Tough call for Cell C
Johannesburg - Vodacom, South Africa’s largest wireless network operator by subscribers, may hurt its profitability in the short term with a new 79c per minute prepaid call rate but it is smaller rival Cell C that could find itself caught between a rock and hard place over the next few weeks and months, according to analysts on Friday.
Cell C, once the protagonist by sparking competitive reductions in retail voice tariffs in 2012, may be unable to respond to rate cuts, which its competitors have introduced recently, by matching or reducing its prepaid flat rate tariff from 99c.
Dobek Pater, director and analyst at Africa Analysis, forecast that Cell C might wait until July when Vodacom’s promotional offers expired but he added that Cell C had to respond sooner to avoid losing its price-sensitive subscribers, some of whom it had attracted from MTN and Vodacom over the past year.
But large debt, which matured early next year, and low share of revenue in the market had made privately held Cell C, which is also in the throes of a multimillion rand network upgrade project, less agile.
On Tuesday Cell C announced an expanded range of its Supacharge vouchers at low denominations but which can only be used between Cell C subscribers. But the offer paled in comparison to Vodacom, which also announced a promotional bundle offering 20 voice minutes for R10 to any network, anytime.
MTN led the price reductions when it announced a flat rate tariff of 79c per minute to any network, any time during mid-April.
It has applied to the industry regulator to convert the promotion into a permanent rate.
Pater said Telkom’s Sim-Sonke remained the lowest prepaid plan in the market. It offered 29c per minute for calls between Telkom Mobile subscribers and charged 75c per minute for calls to other networks.
“I’m not sure we’re going to see a lot of price war. Effectively these may be the last decreases we see in a while,” Pater said.
The lack of a price war may please investors in Vodacom whose shares showed a decline of 6.7 percent last month, making it the second-worst performer among the nation’s largest stocks, according to Bloomberg which quoted analysts saying shares slid on talks of a price war.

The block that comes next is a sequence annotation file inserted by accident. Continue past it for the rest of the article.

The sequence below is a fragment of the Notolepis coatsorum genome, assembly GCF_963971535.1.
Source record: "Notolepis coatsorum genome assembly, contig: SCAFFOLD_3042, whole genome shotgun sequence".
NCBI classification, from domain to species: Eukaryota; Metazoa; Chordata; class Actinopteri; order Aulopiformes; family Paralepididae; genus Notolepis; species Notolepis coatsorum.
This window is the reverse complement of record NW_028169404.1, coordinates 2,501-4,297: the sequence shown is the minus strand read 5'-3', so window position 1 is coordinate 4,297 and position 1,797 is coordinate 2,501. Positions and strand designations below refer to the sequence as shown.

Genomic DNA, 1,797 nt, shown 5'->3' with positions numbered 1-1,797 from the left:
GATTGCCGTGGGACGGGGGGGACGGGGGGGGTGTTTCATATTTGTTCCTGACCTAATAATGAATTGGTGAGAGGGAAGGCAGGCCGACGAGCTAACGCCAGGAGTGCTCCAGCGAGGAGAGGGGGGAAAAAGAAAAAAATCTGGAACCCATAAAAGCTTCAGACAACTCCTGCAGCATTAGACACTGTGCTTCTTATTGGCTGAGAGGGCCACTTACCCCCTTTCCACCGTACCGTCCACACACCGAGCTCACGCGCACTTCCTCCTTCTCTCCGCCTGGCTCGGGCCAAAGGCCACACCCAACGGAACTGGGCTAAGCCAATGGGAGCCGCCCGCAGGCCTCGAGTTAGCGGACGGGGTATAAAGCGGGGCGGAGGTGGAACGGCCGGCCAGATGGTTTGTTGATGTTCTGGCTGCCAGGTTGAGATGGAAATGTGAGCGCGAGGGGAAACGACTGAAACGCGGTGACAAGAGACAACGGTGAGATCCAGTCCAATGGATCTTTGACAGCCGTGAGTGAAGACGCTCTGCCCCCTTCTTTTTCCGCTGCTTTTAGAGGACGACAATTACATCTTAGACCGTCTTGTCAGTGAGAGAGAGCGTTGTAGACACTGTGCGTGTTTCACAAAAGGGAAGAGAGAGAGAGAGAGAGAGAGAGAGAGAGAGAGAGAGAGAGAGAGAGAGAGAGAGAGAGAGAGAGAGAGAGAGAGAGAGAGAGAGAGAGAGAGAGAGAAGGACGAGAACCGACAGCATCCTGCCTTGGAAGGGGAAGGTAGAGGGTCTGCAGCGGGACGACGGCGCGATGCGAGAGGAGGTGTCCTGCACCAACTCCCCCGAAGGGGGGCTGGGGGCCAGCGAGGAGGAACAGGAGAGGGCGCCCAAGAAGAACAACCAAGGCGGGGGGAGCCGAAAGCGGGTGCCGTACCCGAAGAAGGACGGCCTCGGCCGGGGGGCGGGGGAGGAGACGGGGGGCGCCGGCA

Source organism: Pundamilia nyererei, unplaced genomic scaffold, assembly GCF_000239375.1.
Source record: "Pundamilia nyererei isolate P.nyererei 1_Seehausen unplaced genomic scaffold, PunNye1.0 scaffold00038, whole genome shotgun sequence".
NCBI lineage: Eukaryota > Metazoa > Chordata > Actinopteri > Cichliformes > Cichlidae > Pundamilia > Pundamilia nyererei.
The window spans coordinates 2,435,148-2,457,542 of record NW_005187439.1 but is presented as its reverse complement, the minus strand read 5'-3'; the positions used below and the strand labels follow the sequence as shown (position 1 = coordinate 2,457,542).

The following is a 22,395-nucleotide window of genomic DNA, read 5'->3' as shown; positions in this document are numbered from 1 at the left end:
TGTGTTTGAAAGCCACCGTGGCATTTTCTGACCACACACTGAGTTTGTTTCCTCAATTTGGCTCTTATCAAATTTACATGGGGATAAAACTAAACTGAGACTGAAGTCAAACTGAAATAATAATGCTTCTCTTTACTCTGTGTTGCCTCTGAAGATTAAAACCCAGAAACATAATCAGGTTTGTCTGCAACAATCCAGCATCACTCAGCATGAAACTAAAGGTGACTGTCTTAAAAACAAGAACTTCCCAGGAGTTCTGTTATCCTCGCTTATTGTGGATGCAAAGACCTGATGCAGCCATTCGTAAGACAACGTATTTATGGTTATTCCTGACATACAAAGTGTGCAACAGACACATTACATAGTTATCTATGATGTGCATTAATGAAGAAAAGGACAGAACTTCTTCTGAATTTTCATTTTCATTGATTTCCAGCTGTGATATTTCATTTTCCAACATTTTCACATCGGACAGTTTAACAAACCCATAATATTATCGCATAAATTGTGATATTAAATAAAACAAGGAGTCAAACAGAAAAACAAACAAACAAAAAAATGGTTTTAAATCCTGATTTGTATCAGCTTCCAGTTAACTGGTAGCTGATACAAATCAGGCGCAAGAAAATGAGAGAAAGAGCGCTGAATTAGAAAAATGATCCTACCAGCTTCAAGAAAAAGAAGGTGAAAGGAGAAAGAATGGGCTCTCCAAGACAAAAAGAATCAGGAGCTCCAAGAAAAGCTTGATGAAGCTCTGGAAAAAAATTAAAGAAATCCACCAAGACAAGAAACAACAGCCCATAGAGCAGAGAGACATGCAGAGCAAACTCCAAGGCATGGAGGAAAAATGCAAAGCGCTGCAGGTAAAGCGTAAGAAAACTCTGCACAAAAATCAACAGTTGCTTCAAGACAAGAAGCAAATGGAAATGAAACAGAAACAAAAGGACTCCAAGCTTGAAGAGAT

Pater said Vodacom and MTN could comfortably sustain further tariff declines for six months to a year.
“79c is still profitable for Cell C on an operational profit level but Cell C is not yet profitable. It can’t really afford to sacrifice further revenue to a price war,” he said.
Even if Cell C were to drop its tariff to 79c there was not much more in the way of value that it could offer in competition with its rivals, Pater argued.
“For pre-paid services the transparency is probably there across all networks now.” Cell C’s challenge had been its lower quality of network and the delivery of services especially when it attracted more subscribers on to the network.
In July Cell C broke through the million gross connection barrier, boosting its subscriber base to more than 11.7 million. But chief executive Alan Knott-Craig acknowledged that churn, the percentage of subscribers that discontinued their service over a certain period, was still high.
Daniel Isaacs, equity analyst at 36ONE Asset Management, said that the price cuts were no surprise as the market dynamics became more competitive. For Vodacom in the short term “it’s obviously negative. Price-cutting will affect profitability and isn’t necessarily offset with volume growth as SA is a mature market”.
Wireless network operators are focusing on improving consumer usage and spend on data products. Isaacs added that profit contribution of voice was far more significant than data, so growth rates in data would need to be significant to reduce that gap.
However, the industry giants were cash-generative and showing growth in earnings. Strong dividend yields also underpinned the stock prices. - Business Report